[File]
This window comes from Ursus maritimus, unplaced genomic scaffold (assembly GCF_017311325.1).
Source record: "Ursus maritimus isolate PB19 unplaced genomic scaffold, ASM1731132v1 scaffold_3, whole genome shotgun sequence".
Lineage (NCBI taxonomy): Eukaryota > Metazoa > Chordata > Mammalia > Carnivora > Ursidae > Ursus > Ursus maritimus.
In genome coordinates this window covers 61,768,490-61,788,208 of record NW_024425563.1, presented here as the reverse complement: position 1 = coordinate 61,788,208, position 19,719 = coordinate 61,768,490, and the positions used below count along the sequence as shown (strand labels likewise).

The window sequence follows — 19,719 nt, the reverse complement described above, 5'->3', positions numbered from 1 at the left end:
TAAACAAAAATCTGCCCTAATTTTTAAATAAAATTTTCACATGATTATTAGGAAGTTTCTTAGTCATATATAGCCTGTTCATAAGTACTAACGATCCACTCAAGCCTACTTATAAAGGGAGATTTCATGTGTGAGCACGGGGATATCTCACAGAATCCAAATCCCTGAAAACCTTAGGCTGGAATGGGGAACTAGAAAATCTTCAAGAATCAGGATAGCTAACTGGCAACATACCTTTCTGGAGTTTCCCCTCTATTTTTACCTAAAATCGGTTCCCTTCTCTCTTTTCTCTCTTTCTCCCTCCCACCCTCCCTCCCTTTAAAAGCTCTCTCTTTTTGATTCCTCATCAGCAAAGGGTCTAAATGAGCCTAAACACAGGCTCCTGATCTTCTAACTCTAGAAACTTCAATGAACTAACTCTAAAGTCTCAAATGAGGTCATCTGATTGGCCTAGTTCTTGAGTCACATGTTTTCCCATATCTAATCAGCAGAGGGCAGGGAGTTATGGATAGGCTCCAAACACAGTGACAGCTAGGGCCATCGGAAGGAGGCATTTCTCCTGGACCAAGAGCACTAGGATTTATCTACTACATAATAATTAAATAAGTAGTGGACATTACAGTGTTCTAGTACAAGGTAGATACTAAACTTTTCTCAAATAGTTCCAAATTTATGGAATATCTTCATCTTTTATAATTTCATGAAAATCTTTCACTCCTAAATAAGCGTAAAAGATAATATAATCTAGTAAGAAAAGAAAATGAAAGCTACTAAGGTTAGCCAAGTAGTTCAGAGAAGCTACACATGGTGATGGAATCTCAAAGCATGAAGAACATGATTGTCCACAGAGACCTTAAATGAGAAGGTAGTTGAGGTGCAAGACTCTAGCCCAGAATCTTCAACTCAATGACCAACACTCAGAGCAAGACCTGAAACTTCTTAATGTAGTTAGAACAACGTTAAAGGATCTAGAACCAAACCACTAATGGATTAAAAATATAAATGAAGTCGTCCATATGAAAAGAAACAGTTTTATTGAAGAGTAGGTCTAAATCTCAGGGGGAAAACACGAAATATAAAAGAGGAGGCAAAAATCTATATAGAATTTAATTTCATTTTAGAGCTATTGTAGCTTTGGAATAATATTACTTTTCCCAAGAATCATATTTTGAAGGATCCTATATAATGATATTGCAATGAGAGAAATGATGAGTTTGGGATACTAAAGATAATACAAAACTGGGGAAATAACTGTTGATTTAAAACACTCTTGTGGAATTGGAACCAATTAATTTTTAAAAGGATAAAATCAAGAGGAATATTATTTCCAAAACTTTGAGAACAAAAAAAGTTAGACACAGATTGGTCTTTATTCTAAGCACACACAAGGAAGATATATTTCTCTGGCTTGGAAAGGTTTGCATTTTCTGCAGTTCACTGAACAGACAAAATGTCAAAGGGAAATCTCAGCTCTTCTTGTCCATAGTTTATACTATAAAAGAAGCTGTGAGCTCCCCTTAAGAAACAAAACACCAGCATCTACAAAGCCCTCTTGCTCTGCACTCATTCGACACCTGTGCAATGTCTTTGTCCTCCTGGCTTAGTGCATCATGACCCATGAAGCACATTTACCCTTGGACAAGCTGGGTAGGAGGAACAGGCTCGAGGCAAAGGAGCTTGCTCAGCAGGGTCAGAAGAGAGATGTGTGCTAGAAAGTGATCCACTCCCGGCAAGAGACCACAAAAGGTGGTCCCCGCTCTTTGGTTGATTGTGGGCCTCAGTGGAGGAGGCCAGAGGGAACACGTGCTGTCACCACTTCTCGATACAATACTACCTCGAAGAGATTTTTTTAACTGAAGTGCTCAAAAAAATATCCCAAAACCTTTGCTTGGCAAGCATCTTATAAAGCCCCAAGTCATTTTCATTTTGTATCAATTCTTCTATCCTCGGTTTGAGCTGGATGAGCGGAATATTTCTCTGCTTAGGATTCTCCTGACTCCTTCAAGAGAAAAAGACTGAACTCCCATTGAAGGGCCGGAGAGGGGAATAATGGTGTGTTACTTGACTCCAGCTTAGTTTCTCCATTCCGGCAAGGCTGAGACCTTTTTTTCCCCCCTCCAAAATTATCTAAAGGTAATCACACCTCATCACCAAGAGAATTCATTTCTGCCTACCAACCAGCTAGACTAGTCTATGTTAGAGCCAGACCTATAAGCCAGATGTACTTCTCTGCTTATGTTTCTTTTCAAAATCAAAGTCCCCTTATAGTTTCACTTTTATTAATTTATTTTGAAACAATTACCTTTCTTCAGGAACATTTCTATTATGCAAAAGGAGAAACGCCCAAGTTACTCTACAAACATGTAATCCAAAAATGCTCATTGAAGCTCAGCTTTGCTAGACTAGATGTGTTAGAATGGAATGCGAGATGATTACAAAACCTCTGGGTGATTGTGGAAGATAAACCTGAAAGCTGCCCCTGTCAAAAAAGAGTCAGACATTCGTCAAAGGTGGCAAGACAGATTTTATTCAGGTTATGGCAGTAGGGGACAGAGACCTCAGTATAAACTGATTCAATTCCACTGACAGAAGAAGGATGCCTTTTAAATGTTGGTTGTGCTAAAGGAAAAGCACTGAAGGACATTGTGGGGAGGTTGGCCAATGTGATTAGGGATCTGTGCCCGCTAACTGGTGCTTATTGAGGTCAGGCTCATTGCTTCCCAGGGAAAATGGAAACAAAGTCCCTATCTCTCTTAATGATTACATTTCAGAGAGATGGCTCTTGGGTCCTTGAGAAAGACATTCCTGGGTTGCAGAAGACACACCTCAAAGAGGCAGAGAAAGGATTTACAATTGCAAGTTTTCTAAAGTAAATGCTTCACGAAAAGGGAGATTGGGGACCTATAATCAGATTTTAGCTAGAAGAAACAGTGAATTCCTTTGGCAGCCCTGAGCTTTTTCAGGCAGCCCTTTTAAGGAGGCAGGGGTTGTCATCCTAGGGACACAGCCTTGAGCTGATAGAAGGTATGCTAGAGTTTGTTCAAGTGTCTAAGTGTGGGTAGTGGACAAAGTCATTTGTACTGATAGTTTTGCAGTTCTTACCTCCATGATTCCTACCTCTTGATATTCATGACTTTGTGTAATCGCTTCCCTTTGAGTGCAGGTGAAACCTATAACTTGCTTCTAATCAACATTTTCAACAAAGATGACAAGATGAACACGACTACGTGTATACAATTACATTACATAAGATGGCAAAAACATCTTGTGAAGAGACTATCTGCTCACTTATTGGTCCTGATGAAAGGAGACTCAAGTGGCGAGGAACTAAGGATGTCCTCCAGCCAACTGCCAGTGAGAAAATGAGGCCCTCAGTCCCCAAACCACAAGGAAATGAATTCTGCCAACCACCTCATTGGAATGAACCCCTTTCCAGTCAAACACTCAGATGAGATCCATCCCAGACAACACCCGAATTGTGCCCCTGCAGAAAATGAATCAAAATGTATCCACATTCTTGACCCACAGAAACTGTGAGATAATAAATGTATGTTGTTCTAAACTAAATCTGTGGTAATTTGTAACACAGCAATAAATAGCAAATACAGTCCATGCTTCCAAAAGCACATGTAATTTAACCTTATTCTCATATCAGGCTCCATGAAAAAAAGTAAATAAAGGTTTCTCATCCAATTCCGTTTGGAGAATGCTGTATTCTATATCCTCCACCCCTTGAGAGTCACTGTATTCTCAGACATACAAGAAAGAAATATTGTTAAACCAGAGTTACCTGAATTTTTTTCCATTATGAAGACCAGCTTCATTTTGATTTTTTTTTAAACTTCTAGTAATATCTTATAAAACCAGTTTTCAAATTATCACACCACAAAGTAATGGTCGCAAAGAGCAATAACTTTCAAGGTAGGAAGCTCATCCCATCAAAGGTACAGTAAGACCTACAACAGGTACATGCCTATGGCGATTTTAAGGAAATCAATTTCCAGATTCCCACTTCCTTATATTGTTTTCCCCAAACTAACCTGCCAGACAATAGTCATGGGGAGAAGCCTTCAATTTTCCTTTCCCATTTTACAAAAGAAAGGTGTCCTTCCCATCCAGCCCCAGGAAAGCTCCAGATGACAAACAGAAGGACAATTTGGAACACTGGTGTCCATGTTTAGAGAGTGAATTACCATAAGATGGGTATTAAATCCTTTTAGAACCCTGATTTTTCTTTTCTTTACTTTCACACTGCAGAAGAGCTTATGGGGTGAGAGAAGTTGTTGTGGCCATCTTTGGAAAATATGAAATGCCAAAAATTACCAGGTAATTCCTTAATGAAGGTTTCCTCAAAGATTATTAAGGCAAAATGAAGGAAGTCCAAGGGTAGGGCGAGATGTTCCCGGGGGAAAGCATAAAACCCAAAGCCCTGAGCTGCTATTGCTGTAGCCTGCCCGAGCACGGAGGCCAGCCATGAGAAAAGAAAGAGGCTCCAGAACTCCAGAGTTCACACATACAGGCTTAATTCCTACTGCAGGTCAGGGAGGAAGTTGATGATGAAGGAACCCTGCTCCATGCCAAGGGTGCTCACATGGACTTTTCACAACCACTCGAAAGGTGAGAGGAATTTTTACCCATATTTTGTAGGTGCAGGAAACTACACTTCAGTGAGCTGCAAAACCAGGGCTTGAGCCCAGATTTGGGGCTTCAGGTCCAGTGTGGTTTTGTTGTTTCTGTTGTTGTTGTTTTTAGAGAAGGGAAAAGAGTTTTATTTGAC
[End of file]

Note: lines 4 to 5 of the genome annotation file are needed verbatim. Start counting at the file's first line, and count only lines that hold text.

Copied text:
In genome coordinates this window covers 61,768,490-61,788,208 of record NW_024425563.1, presented here as the reverse complement: position 1 = coordinate 61,788,208, position 19,719 = coordinate 61,768,490, and the positions used below count along the sequence as shown (strand labels likewise).

The window sequence follows — 19,719 nt, the reverse complement described above, 5'->3', positions numbered from 1 at the left end: